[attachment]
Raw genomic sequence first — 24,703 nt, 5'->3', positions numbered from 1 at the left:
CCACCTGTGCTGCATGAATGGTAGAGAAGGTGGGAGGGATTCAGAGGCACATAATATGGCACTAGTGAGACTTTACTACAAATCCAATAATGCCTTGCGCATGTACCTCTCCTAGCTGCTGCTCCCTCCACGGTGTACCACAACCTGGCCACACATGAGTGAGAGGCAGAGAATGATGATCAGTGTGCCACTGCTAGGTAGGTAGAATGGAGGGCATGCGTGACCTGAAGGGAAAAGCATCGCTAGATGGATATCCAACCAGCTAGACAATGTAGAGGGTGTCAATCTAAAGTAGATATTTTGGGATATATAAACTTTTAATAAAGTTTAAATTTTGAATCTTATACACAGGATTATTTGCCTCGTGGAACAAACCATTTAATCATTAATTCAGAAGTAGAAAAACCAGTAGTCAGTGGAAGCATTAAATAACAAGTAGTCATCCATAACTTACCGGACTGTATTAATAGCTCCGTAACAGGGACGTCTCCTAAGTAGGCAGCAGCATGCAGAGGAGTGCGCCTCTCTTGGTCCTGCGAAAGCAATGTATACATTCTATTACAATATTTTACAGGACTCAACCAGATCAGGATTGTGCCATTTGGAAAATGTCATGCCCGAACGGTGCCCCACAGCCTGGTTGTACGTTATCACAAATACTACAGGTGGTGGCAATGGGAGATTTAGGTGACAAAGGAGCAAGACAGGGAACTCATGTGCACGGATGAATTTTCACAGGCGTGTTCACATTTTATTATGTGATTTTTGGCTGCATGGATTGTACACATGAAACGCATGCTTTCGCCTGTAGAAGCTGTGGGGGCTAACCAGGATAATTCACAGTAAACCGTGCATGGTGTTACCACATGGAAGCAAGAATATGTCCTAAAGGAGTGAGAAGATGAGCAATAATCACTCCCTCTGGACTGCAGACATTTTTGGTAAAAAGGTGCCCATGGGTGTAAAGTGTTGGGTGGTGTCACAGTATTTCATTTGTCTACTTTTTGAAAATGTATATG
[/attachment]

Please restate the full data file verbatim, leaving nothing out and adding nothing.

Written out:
Raw genomic sequence first — 24,703 nt, 5'->3', positions numbered from 1 at the left:
CCACCTGTGCTGCATGAATGGTAGAGAAGGTGGGAGGGATTCAGAGGCACATAATATGGCACTAGTGAGACTTTACTACAAATCCAATAATGCCTTGCGCATGTACCTCTCCTAGCTGCTGCTCCCTCCACGGTGTACCACAACCTGGCCACACATGAGTGAGAGGCAGAGAATGATGATCAGTGTGCCACTGCTAGGTAGGTAGAATGGAGGGCATGCGTGACCTGAAGGGAAAAGCATCGCTAGATGGATATCCAACCAGCTAGACAATGTAGAGGGTGTCAATCTAAAGTAGATATTTTGGGATATATAAACTTTTAATAAAGTTTAAATTTTGAATCTTATACACAGGATTATTTGCCTCGTGGAACAAACCATTTAATCATTAATTCAGAAGTAGAAAAACCAGTAGTCAGTGGAAGCATTAAATAACAAGTAGTCATCCATAACTTACCGGACTGTATTAATAGCTCCGTAACAGGGACGTCTCCTAAGTAGGCAGCAGCATGCAGAGGAGTGCGCCTCTCTTGGTCCTGCGAAAGCAATGTATACATTCTATTACAATATTTTACAGGACTCAACCAGATCAGGATTGTGCCATTTGGAAAATGTCATGCCCGAACGGTGCCCCACAGCCTGGTTGTACGTTATCACAAATACTACAGGTGGTGGCAATGGGAGATTTAGGTGACAAAGGAGCAAGACAGGGAACTCATGTGCACGGATGAATTTTCACAGGCGTGTTCACATTTTATTATGTGATTTTTGGCTGCATGGATTGTACACATGAAACGCATGCTTTCGCCTGTAGAAGCTGTGGGGGCTAACCAGGATAATTCACAGTAAACCGTGCATGGTGTTACCACATGGAAGCAAGAATATGTCCTAAAGGAGTGAGAAGATGAGCAATAATCACTCCCTCTGGACTGCAGACATTTTTGGTAAAAAGGTGCCCATGGGTGTAAAGTGTTGGGTGGTGTCACAGTATTTCATTTGTCTACTTTTTGAAAATGTATATG